A recent episode of The American Chemical Society series Reactions explains astronomer Carl Sagan’s famous quote “We are made of star stuff,” by explaining how the different elements on the periodic table are forged by stars, and how those elements came to form us. submitted via Laughing Squid Tips
Victor Rogus is an American amateur astronomer and a fellow of the Royal Astronomical Society in London. This is the 10th in his series of exclusive Space.com posts about amateur astronomy. He contributed this article to Space.com's Expert Voices: Op-Ed & Insights. Show More Summary
At a meeting of the American Astronomical Society today, a team of astronomers announced that they'd discovered a new planet—a rocky world weighing 17 times the size of Earth that they've dubbed "mega-Earth." Read more...
Heidi Hammel, the Chair of the American Astronomical Society's Division for Planetary Science, reacts to the recent budget news and the uncertain future for planetary science at NASA.
The first of a set of unprecedented, super-deep views of the universe from an ambitious collaborative program called The Frontier Fields is being released today at the 223rd meeting of the American Astronomical Society in Washington, D.C. The long-exposure image...
This week, thousands of astronomers will gather outside Washington, DC, for the 223rd meeting of the American Astronomical Society (AAS). During the meeting, astronomers will share the latest results on everything from exoplanets to cosmology. Show More Summary
[Mike Brown] gave a presentation of these results at the 2013 meeting of the Division for Planetary Sciences of the American Astronomical Society in October. At this point in the talk I stopped and had the ~100 people in the audience guess what the density of 2002 UX25 was going to be. Show More Summary
The annual meeting of the Division for Planetary Sciences of the American Astronomical Society begins on Sunday and runs for a week in Denver, Colorado. I'll be attending all week, bringing you the latest news from across the solar system.
From October 6 to 11, two divisions of the American Astronomical Society - Planetary Science and History - are meeting together for a combined annual conference. There will be several opportunities for the public to participate: a free...Show More Summary
In April 1963, at a meeting of the American Astronomical Society in Tucson, Ariz., Peter van de Kamp made what should have been a landmark announcement. By tracking the motion of a dim, nearby star across the night sky, he had uncovered an unseen object tugging ever so slightly on the star and perturbing its [...]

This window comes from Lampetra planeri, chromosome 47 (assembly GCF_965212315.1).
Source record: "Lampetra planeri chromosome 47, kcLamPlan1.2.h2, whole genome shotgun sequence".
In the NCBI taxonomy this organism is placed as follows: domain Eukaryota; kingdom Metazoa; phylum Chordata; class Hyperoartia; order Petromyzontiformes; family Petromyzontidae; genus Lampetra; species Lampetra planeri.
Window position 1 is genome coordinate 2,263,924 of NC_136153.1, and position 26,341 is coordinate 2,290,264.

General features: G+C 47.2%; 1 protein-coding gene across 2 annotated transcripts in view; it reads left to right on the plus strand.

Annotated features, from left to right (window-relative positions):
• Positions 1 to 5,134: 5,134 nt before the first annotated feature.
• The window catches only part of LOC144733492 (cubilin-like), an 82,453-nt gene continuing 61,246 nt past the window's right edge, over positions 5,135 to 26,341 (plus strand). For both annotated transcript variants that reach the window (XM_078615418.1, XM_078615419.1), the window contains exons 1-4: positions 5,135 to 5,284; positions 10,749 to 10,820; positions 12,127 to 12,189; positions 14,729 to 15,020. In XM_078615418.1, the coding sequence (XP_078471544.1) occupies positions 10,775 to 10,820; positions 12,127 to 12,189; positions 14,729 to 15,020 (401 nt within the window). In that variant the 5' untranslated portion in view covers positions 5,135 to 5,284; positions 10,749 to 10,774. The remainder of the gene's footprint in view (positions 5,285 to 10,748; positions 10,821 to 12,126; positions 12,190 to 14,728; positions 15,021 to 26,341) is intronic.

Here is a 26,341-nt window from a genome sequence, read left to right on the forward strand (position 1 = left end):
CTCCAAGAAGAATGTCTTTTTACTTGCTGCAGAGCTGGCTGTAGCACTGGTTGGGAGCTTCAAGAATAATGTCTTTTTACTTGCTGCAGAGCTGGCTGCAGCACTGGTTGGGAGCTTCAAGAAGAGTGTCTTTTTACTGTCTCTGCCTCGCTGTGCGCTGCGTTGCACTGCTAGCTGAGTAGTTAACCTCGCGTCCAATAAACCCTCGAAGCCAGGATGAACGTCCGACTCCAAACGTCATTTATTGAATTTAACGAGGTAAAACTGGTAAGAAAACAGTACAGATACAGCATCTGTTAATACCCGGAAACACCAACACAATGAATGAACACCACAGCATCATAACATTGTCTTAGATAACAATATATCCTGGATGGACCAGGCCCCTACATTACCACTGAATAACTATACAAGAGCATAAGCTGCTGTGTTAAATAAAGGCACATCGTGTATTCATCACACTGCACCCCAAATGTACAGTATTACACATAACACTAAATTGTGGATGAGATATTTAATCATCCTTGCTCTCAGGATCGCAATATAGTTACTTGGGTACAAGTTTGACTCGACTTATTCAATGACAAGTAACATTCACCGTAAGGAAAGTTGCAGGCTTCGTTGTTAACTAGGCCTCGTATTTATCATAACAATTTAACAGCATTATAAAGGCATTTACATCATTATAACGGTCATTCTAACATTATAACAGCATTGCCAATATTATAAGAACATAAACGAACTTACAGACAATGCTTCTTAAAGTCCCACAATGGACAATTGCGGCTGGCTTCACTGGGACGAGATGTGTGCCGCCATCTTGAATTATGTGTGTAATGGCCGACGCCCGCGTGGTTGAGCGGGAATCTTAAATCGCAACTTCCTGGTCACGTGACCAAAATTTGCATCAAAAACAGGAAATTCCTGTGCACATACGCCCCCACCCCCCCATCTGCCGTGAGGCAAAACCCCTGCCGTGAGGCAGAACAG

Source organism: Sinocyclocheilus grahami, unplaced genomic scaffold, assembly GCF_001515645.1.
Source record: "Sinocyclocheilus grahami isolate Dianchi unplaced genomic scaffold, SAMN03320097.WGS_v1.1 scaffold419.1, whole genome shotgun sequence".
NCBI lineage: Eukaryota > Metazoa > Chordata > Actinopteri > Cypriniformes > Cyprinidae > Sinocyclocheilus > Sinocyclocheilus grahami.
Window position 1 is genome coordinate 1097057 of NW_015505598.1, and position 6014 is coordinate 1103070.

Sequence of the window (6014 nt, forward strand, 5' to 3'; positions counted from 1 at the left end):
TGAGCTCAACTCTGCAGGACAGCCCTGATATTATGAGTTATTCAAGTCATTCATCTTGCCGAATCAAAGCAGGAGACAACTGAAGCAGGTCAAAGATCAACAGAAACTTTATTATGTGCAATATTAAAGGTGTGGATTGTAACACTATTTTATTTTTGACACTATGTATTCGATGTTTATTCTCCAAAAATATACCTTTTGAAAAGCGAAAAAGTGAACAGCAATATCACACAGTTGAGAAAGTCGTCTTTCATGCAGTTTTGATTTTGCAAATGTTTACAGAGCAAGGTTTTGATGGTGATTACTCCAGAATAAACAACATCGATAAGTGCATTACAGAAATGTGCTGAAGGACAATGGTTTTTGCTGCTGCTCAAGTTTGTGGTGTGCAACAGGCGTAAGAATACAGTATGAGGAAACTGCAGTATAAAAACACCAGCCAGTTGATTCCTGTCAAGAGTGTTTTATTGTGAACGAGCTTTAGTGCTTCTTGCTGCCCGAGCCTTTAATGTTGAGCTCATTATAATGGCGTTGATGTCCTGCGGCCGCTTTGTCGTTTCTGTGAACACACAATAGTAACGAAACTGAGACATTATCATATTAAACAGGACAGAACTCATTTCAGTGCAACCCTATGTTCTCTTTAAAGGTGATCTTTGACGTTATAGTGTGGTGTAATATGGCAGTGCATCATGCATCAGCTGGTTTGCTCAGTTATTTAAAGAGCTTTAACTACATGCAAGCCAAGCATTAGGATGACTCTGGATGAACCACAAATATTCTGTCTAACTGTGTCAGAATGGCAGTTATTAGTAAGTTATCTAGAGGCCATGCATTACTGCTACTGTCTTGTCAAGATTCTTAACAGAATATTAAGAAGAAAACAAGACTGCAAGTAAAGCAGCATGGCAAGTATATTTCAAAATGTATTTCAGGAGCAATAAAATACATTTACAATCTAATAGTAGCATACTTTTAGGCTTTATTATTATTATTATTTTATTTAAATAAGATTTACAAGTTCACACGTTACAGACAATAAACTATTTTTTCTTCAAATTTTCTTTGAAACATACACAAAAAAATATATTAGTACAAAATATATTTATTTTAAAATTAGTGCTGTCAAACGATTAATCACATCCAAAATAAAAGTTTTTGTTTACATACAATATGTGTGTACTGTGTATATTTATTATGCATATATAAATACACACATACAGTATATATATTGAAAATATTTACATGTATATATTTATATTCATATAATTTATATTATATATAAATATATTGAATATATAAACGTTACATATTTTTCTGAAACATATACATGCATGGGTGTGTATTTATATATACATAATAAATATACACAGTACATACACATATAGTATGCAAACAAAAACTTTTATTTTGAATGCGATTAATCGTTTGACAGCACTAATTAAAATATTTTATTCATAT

The American Astronomical Society has issued a strongly worded statement against NASA's proposed elimination of its education and public outreach programs, and I agree with it.
The AAS made a strong critique of proposed cuts to NASA's Planetary Science program today.
The Planetary Society released this week a statement prepared “in collaboration” with the planetary sciences divisions of the American Astronomical Society (AAS) and American Geophysical Union (AGU) about the current state of NASA’s planetary sciences program. Show More Summary
ANU is celebrating another astronomical win: Professor Ken Freeman from The Australian National University has been awarded the American Astronomical Society’s top prize. The prestigious Henry Norris Russell Lectureship was awarded to...Show More Summary
On Wednesday evening, the American Astronomical Society (AAS) hosted a “Space Science and Public Policy” event as part of its conference this week in Long Beach, California. The featured speakers were two members of Congress: Reps. Judy Chu (D-CA) and Dana Rohrabacher (R-CA). Their comments on policy issues for space science and related issues were [...]
This year's American Astronomical Society meeting featured tons and tons of news on exoplanets. They're everywhere! And not just planets, but also asteroids, comets, and more....
Join me, Mike "Plutokiller" Brown, Mario Livio, Jason Kalirai, and others in a Space Fan Hangout broadcast from the American Astronomical Society meeting happening this week in Long Beach, California.
This week, about 3,000 astronomers are gathered in Long Beach, California, for the 221st meeting of the American Astronomical Society. Just one day into the four-day meeting, there have already been major announcements, ranging from a new set of potential extrasolar planets found by Kepler to some of the first results from the NuSTAR x-ray [...]
Today marked the commencement of the 221st American Astronomical Society meeting, and members of the Kepler Space Telescope team had an exciting number to share: 461. That’s the number of new candidate exoplanets found by the KeplerShow More Summary
Join Casey Dreier and Emily Lakdawalla as they are joined by Dr. Meg Schwamb from Yale University. They will discuss the latest announcements from the American Astronomical Society 2013 conference and Dr. Schwamb's research in outer solar system bodies.